Cast: Arjun Kapoor, Sonakshi Sinha, Manoj Bajpayee, Raj Babbar
Director: Amit Sharma
You already know it is going to be a larger-than-life experience when Arjun Kapoor sings ‘Main toh Superman, Salman ka fan’. Walk into the theater expecting highly choreographed action sequences, chases and melodrama in debutant director Amit Sharma's ‘Tevar’. Produced by Boney Kapoor, the film is a Bollywood remake of Mahesh Babu's magnum opus ‘Okkadu’ which consequently made its way to Kollywood as ‘Ghilli’ and Tollywood as ‘Jor’.
‘Tevar’ follows Pintoo Shukla (Arjun Kapoor) and his heroic efforts to rescue Radhika Mishra (Sonakshi Sinha) from local goon Gajender Singh (Manoj Bajpayee). Gajendra has fallen irrevocably in love with Radhika and will go to any extent to marry her.
Arjun Kapoor as Pintoo the protector, does the macho act with aplomb but it calls to mind his debut film ‘Ishaqzaade’ where he was seen in the same action hero mode. Arjun Kapoor is slowly establishing himself as Bollywood’s favourite hoodlum who loves dodging trigger-happy goons and saving his lady love. Even as formulaic ‘angry young man’, Arjun is quite likeable. With the spotlight on him, Arjun Kapoor does full justice to to his role of a searing angry young man. The damsel-in-distress Sonakshi’s character Radhika is a classic case of Bollywood stereotyping women. Radhika helplessly waits around for her knight in shining armour aka Pintoo to come and save her. Arjun Kapoor and Sonakshi Sinha’s chemistry might have become the talk of the town, but take note Arjun Kapoor at some point calls Sonakshi Sinha a watermelon in the movie.
Manoj Bajpayee's Gajender is the one to watch out for. Gajender cannot cope with rejection and this ensues the battle. Bajpayee gives us a slimy villain who is lovestruck and living in denial. When he proposes marriage to Radhika, his honesty will win you over. Gajender professes that he is a badmaash but even badmaashes are slaves in front of the missus and asks her to make him her slave. Gajendra’s emotional outburst will end up making you feel icky and creeped out.
‘Tevar’ also features a few veteran actors to perhaps make up for crappy narrative but does not use them to the film's advantage. Raj Babbar isn’t bad as Pintoo’s father and the snippy top cop. The graceful Deepti Naval is Arjun Kapoor’s mother but literally gets no role. Rajesh Sharma as Gajender’s brother also barely gets any screen space. Interestingly, Subrata Dutta, who plays Gajender’s sidekick Kakdi, essayed the role of the main villain in the Bengali remake ‘Jor’. Somewhere in the fights Shruti Haasan is spotted dancing in a special song. She adds the much needed glamour to the film but is soon forgotten amidst the fracas that ensues throughout the movie.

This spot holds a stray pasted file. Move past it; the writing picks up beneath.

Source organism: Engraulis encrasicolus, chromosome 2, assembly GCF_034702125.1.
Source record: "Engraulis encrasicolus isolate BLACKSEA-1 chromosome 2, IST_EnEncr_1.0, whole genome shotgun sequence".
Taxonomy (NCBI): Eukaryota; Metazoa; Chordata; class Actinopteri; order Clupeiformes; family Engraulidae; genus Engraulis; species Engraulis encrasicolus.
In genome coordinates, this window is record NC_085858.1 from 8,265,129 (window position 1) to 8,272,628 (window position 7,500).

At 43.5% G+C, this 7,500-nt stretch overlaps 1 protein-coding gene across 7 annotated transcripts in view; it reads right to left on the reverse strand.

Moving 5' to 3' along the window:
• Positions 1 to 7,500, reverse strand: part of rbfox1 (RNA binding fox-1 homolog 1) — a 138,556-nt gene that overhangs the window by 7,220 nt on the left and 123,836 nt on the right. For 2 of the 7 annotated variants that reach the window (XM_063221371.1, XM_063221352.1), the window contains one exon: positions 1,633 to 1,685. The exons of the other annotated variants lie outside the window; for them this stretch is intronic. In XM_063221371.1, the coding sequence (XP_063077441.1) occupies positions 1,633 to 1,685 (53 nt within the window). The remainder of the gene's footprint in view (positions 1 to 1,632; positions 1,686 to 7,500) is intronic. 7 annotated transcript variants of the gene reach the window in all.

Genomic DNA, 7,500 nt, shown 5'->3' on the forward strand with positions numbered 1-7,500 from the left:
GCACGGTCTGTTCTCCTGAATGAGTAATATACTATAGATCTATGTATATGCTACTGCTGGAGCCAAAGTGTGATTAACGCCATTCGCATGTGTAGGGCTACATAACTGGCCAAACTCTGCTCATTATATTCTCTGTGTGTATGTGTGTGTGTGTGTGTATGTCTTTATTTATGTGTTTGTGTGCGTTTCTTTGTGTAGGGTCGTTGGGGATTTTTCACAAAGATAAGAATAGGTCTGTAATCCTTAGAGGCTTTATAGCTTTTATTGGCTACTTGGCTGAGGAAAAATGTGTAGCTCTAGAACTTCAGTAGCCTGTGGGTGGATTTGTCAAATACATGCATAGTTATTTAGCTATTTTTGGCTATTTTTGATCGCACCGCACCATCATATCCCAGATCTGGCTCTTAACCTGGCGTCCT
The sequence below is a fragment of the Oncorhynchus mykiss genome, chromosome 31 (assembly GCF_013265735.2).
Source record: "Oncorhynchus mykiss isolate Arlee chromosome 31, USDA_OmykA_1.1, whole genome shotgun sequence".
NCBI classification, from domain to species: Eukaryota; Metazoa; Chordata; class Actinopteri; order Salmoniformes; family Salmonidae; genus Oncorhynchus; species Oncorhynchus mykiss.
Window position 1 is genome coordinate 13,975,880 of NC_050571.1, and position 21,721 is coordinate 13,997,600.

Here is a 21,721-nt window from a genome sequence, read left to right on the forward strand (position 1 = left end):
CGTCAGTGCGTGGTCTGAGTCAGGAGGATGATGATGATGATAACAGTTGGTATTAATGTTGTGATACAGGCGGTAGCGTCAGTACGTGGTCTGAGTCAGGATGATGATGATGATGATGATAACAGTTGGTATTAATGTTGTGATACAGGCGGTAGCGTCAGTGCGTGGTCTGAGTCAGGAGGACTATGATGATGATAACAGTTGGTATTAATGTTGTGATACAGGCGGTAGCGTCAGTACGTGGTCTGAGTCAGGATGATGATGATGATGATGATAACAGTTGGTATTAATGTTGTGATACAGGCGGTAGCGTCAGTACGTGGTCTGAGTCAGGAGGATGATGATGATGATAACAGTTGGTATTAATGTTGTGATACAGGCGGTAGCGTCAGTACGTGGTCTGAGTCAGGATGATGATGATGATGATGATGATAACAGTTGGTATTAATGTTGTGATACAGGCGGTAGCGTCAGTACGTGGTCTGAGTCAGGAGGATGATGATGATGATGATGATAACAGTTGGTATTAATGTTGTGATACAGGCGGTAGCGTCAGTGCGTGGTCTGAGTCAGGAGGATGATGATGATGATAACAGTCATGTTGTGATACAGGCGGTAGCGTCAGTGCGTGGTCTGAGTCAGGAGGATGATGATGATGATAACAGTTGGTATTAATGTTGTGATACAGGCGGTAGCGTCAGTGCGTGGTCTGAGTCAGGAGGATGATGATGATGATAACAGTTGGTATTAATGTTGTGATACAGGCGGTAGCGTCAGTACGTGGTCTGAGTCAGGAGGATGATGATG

Set in Mathura and Agra, cinematographer Laxman Utekar scores big for peppering every frame with the rustic charm of Mathura and Agra. The local flavour is unmissable in scenes that show dusty bylanes dotted with structures inspired by Mughal architecture – every aspect has been touched upon carefully to give the canvas a real look and feel.
The high point of the film is it's memorable music. Let's Celebrate, Superman and Radha Nachegi composed by Sajid-Wajid add to the pace of the otherwise over-theatrical film. Shruti Hassan returns to sing the soulful 'Joganiyan' that is picturised on Arjun Kapoor and Sonakshi Sinha and portrays a sliver of romance amidst all the mind boggling action.
Amit Sharma fails to establish ‘Tevar’ as not just another mindless South remakes that is being dished out in Bollywood. The predictability of narrative extends to the action sequences as well. By the end of the film, one can literally predict the next punch or kick in the highly stylized action sequences. Pintoo’s motivations to save Radhika are never established in the two hours forty minutes and what we are left with is a highly generic Johnny Bravo type hero and a villain who vows not to put his pants on till he finds the girl. Ofcourse 'Tevar' has every ingredient a Bollywood masala film requires but it is heavily marred by its predictability.
Watch the trailer: